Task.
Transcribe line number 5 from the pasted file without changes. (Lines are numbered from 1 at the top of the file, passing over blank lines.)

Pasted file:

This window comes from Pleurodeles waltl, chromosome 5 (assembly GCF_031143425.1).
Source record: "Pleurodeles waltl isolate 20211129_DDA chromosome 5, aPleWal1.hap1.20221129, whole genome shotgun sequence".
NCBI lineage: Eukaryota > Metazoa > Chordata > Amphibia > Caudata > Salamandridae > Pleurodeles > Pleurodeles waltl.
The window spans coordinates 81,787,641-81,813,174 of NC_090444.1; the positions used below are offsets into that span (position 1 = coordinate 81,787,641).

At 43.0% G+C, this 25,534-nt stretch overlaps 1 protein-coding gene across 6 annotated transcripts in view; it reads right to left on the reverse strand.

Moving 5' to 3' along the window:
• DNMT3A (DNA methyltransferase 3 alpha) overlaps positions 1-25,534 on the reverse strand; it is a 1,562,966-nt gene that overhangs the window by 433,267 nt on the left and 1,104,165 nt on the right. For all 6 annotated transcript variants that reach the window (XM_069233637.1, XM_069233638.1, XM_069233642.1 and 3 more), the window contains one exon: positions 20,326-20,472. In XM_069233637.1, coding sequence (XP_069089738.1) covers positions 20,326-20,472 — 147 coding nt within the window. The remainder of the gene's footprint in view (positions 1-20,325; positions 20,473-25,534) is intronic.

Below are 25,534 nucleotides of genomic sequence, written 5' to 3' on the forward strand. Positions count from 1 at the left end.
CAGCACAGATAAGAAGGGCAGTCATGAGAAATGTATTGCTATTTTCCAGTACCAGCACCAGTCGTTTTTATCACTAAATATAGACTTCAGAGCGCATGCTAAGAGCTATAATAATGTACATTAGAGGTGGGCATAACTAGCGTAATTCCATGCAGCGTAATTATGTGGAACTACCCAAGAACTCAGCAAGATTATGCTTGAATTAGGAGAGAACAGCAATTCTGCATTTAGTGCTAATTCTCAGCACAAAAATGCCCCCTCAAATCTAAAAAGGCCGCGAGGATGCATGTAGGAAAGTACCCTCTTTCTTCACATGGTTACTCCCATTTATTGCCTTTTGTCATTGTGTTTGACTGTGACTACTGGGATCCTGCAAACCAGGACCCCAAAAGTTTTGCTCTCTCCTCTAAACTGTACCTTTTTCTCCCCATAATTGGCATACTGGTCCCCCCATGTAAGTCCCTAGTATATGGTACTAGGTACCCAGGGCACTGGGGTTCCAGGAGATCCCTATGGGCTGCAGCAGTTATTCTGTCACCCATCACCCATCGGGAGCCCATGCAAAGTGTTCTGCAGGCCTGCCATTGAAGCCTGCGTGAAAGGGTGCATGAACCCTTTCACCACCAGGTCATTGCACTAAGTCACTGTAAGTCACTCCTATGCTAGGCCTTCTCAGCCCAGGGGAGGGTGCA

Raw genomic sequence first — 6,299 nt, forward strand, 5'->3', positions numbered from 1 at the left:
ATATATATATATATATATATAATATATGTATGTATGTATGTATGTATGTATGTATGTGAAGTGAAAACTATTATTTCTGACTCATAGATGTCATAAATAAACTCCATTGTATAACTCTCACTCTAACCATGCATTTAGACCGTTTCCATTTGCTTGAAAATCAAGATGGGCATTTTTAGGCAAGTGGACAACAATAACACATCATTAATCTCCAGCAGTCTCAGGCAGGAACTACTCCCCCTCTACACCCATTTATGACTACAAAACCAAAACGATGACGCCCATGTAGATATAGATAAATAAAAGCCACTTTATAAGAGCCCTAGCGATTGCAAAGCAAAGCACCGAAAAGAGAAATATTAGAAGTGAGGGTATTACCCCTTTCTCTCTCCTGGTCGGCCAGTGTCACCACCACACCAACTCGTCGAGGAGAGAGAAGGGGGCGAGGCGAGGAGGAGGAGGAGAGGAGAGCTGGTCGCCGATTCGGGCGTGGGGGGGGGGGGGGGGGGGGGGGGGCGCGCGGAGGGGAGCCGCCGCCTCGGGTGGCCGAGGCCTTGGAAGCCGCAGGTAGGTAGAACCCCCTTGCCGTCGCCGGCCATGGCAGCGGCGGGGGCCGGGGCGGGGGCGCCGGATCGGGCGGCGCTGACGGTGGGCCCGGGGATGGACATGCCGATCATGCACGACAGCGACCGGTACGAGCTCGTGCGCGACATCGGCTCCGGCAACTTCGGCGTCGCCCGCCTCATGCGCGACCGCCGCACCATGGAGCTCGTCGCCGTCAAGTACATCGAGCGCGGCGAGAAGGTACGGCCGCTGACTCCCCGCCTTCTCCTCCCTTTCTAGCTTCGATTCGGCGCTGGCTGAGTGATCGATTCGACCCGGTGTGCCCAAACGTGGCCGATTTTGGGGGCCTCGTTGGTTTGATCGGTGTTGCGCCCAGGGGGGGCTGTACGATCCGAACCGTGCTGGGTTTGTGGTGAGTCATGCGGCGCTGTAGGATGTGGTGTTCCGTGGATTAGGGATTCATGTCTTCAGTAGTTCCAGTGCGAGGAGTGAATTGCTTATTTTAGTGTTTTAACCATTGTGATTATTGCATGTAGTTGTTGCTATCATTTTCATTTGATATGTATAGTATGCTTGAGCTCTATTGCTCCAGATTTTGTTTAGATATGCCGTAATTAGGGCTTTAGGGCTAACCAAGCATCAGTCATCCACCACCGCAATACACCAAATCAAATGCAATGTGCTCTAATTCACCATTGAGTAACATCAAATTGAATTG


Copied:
At 43.0% G+C, this 25,534-nt stretch overlaps 1 protein-coding gene across 6 annotated transcripts in view; it reads right to left on the reverse strand.